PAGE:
Monday, July 18, 2011

System Usability Scale (SUS)

I felt like we went over the SUS very quickly, so I wanted to elaborate on it a little.

Originally developed by John Brook in 1986, the System Usability Scale (SUS) is a self reported survey metric used to evaluate application usability. The survey is comprised of 10 questions that rate user satisfaction or dissatisfaction on a 5-point scale. The odd questions are positively worded and the even are negatively worded, this is done to add variation to the survey. The questions are as follows:
  1. I think that I would like to use this system frequently.
  2. I found the system unnecessarily complex.
  3. I thought the system was easy to use.
  4. I think that I would need the support of a technical person to be able to use this system.
  5. I found the various functions in this system were well integrated.
  6. I thought there was too much inconsistency in this system.
  7. I would imagine that most people would learn to use this system very quickly.
  8. I found the system very cumbersome to use.
  9. I felt very confident using the system.
  10. I needed to learn a lot of things before I could get going with this system.
To score the SUS you must first change each score from the alternating 1-5 scale to a standard 0-4 scale where 0 is dissatisfied and 5 is very satisfied. To do this, you take the odd scores (positive worded scores) and subtract 1 from each score. For example, if you had a score of 5 it would now be 4 (5-1). Then you take all of the even scores and make it reverse by subtracting the score from 5. For example if you had a score of 3 it would now be a 2 (5-3). All of the scores can now be summed together and multiplied by 2.5. It is multiplied by 2.5 to make the score out of 100. If each odd score was a five and each even score was a 1, the final score would be a perfect SUS score of 100. SUS scores average at about 66% (69% Median). With 77% in the 75th percentile, anything over 80% can be considered a “good” score (Tullis & Albert, 2008).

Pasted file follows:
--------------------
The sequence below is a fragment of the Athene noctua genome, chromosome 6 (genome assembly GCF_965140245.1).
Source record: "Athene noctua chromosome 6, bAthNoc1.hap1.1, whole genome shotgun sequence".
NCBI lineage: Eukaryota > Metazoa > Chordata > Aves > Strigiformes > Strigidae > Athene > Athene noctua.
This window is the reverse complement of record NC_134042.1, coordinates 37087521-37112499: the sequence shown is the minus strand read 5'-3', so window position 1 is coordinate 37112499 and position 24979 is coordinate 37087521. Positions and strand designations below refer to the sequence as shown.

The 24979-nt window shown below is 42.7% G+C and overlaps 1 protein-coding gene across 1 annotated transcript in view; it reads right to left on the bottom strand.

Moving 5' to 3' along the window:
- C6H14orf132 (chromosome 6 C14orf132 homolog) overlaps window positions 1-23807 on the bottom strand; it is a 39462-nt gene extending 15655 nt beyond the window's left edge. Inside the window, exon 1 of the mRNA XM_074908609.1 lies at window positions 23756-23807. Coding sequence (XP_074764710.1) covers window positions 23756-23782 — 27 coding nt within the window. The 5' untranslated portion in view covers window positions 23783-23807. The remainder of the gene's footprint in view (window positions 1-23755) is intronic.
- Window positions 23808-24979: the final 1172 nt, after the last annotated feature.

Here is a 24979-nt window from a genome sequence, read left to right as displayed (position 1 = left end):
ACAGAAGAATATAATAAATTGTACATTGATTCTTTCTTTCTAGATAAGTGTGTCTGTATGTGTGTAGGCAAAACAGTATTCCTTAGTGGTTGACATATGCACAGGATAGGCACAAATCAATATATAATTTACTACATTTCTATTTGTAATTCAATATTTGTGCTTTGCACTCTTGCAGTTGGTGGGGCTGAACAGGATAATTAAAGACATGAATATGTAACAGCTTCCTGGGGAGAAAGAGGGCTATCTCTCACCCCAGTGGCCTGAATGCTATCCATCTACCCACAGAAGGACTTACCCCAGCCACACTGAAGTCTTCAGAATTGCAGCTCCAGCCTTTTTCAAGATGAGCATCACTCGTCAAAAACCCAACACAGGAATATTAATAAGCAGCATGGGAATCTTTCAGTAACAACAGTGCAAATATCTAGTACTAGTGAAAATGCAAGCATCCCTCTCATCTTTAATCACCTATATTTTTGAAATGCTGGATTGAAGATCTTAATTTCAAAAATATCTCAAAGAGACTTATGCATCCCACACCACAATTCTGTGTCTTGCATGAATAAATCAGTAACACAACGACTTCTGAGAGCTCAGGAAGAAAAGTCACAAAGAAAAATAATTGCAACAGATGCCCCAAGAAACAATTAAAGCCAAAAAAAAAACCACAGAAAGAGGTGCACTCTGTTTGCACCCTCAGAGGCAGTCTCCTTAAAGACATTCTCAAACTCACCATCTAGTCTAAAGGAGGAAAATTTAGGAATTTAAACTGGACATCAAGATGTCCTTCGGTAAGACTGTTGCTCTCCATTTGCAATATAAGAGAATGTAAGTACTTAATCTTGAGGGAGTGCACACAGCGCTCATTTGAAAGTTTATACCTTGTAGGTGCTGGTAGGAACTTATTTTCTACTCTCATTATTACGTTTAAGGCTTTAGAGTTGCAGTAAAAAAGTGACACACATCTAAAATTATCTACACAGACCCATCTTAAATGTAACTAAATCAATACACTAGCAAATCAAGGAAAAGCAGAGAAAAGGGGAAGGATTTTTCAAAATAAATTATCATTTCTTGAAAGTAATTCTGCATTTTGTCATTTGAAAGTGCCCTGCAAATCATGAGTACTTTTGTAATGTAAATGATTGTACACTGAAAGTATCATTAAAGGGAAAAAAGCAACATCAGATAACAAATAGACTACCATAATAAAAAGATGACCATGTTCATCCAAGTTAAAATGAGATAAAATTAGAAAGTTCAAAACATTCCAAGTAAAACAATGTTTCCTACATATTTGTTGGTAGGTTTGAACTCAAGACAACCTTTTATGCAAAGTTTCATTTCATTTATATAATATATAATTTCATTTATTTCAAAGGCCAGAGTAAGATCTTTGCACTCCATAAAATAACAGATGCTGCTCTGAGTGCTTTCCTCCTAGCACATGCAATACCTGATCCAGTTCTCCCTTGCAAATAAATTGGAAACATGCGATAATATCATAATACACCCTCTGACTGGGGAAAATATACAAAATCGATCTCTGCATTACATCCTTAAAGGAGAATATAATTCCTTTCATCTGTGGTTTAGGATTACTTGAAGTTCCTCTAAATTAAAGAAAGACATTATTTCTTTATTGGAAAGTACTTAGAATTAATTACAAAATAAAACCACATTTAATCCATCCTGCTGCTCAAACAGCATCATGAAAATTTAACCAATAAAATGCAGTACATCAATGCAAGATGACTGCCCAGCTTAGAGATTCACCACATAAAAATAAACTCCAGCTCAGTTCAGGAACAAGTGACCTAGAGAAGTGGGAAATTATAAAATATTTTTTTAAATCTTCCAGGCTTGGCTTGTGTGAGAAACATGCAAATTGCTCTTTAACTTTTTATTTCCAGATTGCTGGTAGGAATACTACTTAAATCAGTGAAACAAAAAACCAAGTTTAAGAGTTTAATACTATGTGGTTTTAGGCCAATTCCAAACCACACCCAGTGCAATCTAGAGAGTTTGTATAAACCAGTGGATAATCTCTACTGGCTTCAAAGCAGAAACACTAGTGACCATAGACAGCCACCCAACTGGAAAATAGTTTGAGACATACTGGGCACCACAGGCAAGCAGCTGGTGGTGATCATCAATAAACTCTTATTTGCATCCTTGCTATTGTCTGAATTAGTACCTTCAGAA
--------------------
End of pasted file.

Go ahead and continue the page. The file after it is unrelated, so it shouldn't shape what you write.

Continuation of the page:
Below are some quick reference answers.

How is the SUS used?
          The SUS is most frequently used to compare application designs

How many questions are in the SUS questionare?

Is the SUS reliable?
Multiples studies (Lewis & Sauro 2009; Bangor et al 2008) have founds the SUS to have a Cronbach’s Alpha of .90 (note anything above .7 is considered “good”)

What does the SUS try to measure?
          Effectiveness, Efficiency, Satisfaction

Please, if you have any other FAQs please ask them and I will answer (look up the answer)

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